Luigi Mancini

Associate Professor in Astrophysics

Hello, welcome to my home page.
I am an Associate Professor working at the Department of Physics of the University of Rome Tor Vergata. I am also affiliated with the Max Planck Institute for Astronomy in Heidelberg (MPIA) and the INAF Astrophysical Observatory of Turin (OATo). My current research is mainly focused on the search for new Extrasolar Planets and their physical characterization.

I am involved in several collaborations, including:

  • HATSouth, which uses a network of identical, fully automated wide-field telescopes, for detecting new transiting exoplanets;
  • GAPS, which is undertaking a challenging observational program to characterize the global architectural properties of exoplanetary systems, by using the high-resolution spectrograph HARPS-N;
  • CARMENES, which is carrying out a survey of 300 late-type main-sequence stars with the goal of detecting low-mass planets in their habitable zones;
  • MiNDSTEp, which exploits the technique of gravitational microlensing to study the population of planets in the Galaxy.
  • I have also participated in several programs aimed to confirm the planetary nature of a subset of Kepler and K2 candidates via radial-velocity follow-up observations, and I am now working on TESS data. I also collaborate with SuperWASP e QES contributing with photometric follow-up observations of their planet candidates.

We discovered TOI-1853b, which is the most dense Neptune-size planet in the known Galaxy thanks to TESS data and precise radial-velocity measurements with HARPS-N at the TNG.

I am a member of the JWST (James Webb Space Telescope) Transiting Exoplanet Community Early Release Science program, whose goal is to understand the limitations and capabilities of the JWST instruments and provide the scientific community with the technical skills to analyze JWST data, in particular those concerning the study of the atmospheres of transiting exoplanets. The aim is not only to demonstrate JWST's ability to obtain precise measurements of the chemical composition of the atmospheres of transiting planets but also to test the various instrumental modalities, which will then be used in the coming years to study a wide variety of exoplanets, from the hot and giant ones up to the more temperate and terrestrial ones. A little over a month after the first data collected by the James Webb Space Telescope, the Transiting Exoplanet Early Release Science Team unequivocally detected carbon dioxide in the atmosphere of the exoplanet WASP-39b. In November 2022, we achieved another first: an extremely detailed molecular and chemical portrait of the skies of the exoplanet WASP-39b. Among the unprecedented revelations, there is the first detection in an exoplanetary atmosphere of sulfur dioxide, a molecule produced by chemical reactions triggered by highly energetic radiation from the planet's parent star. Other atmospheric constituents detected by the JWST include sodium, potassium and water vapour, confirming previous observations from space and ground-based telescopes, as well as finding additional traces of water, at longer wavelengths, that had never been seen Before. The JWST also saw carbon monoxide and carbon dioxide, the latter at higher resolution, providing double the data reported by its previous observations. These results have been described in a series of papers published by Nature (Volume 614 Issue 7949).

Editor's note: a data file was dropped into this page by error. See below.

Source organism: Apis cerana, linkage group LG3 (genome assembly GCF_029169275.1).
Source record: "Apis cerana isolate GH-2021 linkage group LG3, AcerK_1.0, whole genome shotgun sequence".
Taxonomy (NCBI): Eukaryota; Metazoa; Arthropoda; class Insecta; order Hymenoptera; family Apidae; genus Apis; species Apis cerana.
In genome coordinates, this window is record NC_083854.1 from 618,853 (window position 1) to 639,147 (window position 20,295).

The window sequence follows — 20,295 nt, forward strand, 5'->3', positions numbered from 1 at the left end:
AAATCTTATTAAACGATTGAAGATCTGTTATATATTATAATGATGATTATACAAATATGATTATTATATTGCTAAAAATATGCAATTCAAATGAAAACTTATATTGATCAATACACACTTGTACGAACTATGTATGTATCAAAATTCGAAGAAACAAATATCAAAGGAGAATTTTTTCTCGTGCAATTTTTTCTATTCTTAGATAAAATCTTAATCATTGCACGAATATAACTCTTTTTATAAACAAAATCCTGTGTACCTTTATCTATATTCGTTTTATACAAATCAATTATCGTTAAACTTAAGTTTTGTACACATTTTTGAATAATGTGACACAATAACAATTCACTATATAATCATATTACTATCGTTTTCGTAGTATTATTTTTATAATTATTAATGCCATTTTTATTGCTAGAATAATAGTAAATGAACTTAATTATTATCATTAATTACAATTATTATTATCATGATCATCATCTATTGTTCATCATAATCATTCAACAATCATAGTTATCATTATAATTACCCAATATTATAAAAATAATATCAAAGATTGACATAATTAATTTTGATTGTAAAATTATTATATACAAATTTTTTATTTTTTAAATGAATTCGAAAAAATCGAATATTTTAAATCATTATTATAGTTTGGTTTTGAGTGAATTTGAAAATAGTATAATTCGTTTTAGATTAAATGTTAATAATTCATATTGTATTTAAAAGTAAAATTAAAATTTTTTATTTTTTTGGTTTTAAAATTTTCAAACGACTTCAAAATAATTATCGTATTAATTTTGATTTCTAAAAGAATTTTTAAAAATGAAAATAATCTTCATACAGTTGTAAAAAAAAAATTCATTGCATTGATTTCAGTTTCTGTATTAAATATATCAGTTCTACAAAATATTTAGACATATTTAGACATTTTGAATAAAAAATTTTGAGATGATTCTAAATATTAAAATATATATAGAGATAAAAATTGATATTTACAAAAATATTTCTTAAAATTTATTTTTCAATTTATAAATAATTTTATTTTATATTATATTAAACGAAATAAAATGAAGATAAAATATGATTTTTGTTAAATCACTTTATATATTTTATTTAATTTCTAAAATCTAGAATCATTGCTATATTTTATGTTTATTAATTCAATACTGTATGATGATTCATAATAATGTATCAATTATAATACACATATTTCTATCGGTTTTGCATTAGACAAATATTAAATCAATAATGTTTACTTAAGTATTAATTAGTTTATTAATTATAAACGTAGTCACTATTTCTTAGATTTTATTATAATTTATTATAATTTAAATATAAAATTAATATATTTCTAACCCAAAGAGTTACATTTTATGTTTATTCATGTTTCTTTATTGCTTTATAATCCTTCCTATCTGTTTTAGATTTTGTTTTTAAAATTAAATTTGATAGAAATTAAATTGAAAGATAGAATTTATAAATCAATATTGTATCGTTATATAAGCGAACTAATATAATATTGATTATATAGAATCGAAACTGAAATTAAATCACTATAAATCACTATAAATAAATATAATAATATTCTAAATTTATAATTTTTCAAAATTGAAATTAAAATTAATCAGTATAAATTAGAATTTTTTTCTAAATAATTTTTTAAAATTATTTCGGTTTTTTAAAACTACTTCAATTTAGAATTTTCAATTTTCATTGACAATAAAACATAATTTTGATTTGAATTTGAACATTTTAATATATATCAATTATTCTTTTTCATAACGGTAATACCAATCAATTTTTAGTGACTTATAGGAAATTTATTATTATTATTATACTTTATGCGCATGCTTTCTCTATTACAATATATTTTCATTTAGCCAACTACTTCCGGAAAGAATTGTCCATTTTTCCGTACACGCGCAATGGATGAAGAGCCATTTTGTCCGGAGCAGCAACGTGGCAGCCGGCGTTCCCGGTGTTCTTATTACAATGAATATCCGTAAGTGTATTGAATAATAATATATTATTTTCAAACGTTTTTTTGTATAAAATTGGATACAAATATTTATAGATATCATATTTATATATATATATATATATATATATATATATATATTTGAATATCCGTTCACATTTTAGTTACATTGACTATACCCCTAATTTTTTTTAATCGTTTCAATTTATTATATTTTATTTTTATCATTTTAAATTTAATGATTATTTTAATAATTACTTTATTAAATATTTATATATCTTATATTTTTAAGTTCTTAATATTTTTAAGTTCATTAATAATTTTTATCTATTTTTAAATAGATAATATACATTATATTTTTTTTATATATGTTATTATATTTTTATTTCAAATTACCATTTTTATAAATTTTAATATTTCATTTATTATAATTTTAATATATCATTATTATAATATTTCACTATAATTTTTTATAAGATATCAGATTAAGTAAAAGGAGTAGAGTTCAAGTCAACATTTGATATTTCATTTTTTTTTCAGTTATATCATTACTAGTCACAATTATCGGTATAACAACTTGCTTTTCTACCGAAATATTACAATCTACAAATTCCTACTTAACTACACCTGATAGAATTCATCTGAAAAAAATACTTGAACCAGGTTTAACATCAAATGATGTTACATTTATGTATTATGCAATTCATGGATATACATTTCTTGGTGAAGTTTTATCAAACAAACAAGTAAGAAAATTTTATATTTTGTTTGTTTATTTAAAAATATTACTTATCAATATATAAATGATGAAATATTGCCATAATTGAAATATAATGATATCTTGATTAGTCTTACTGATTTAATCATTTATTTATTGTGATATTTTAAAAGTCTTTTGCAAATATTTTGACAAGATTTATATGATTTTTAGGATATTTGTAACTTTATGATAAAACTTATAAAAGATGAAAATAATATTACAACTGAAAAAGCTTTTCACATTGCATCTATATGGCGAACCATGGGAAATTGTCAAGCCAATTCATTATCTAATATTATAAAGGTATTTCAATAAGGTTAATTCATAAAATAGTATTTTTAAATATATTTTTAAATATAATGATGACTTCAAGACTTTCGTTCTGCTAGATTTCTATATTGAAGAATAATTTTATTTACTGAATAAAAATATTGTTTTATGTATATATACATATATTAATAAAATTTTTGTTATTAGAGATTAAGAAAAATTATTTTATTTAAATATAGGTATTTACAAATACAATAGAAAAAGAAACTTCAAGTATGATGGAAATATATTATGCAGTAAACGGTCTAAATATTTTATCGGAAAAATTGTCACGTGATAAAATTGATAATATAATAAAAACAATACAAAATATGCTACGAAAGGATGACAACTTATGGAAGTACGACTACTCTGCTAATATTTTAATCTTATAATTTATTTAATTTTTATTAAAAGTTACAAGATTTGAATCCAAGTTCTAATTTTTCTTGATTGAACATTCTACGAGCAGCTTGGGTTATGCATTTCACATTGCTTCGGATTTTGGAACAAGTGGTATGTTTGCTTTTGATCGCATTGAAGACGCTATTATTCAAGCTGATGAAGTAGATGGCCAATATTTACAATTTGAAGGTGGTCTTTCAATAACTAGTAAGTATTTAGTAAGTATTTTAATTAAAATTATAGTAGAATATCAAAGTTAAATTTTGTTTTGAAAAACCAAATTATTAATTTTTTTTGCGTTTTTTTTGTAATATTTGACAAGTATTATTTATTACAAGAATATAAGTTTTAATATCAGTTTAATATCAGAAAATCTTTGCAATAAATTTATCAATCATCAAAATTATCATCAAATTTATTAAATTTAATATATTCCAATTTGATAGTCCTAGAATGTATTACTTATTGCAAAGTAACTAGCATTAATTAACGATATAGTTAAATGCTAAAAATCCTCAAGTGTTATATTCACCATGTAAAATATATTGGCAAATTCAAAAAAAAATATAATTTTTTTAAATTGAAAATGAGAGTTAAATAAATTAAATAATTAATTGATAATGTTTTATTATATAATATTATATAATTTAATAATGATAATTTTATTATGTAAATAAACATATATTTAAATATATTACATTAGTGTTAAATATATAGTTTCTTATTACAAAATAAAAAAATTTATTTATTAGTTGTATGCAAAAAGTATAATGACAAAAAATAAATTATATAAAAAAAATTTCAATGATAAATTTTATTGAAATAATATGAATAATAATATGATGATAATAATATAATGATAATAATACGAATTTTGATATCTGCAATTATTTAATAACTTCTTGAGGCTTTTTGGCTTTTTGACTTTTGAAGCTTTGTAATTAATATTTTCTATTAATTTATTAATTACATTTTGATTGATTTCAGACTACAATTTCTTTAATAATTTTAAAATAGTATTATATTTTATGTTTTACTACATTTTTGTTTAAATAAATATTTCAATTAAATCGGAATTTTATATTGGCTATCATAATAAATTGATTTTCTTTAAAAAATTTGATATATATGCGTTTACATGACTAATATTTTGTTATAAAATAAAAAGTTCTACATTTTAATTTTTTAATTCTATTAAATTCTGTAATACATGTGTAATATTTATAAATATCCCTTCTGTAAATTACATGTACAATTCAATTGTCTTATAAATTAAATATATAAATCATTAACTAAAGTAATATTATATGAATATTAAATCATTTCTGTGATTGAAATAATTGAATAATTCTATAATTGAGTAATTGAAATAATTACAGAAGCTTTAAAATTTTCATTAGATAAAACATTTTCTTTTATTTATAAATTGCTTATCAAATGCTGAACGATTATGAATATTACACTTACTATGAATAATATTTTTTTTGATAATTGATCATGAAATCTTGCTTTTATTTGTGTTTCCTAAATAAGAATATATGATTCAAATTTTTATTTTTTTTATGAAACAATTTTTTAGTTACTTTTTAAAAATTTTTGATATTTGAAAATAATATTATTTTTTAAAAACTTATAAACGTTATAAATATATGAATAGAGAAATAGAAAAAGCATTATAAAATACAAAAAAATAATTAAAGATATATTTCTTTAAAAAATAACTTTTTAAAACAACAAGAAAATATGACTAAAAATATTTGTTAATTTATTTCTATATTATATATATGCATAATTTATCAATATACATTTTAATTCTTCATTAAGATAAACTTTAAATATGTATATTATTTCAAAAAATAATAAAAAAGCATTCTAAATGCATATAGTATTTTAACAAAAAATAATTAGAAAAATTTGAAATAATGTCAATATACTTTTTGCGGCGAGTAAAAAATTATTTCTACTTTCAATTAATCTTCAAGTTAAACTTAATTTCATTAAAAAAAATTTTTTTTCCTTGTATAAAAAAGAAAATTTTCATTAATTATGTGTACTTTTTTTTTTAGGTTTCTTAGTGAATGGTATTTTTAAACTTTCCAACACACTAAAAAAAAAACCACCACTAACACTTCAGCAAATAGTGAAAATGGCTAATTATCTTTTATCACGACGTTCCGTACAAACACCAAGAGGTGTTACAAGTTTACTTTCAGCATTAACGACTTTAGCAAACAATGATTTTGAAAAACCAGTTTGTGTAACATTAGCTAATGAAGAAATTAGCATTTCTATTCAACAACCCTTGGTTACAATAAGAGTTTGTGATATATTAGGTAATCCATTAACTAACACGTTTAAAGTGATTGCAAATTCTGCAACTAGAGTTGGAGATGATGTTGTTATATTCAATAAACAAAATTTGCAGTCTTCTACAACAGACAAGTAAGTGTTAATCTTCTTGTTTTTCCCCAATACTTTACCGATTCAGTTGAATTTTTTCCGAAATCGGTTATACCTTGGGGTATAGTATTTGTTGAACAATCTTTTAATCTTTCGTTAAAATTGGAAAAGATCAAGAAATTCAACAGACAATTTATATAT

I am also a member of the Exo-Earth Discovery and Exploration Network (EDEN), which aims to find habitable planets within 50 light years. Actually, a large part of the exoplanet community is focussing on the neighbours of the Solar system, not only for the obvious observational reasons but also in the spirit of future exploration, because the closest planets will be the only ones that can be reached by the human being on a historical scale.

I am leading an observational program to accurately measure the characteristics of known exoplanet systems hosting close-in transiting giant planets. Our study is based on high-quality photometric follow-up observations of transit events with an array of medium-class telescopes, which are located in both the northern and the southern hemispheres. High photometric precision is achieved through the telescope-defocussing technique. The data are then reduced and analyzed homogeneously for estimating the orbital and physical parameters of both the planets and their parent stars. We also make use of multi-band imaging cameras for probing planetary atmospheres via the transmission-photometry technique. In some cases, we adopt a two-site observational strategy for collecting simultaneous light curves of individual transits, which is the only reliable method for truly distinguishing a real astrophysical signal from systematic noise.

I am the main organizer of the Advanced School on Exoplanetary Science, whose first four editions took place in Vietri sul Mare (Italy) in May 2015, 2017, 2019 (ASES3) and 2023 (ASES4)

 Lecture Notes of ASES1: Methods of Detecting Exoplanets

Lecture Notes of ASES2: Astrophysics of Exoplanetary Atmospheres

Lecture Notes of ASES3: Demographics of Exoplanetary Systems

The publication list is powered by the Astrophysics Data System

Teaching in the Physics Department
ID Course Name Semester Length CFU
Astrophysical Techniques Second 14 Weeks 8
Exoplanets First 14 Weeks 6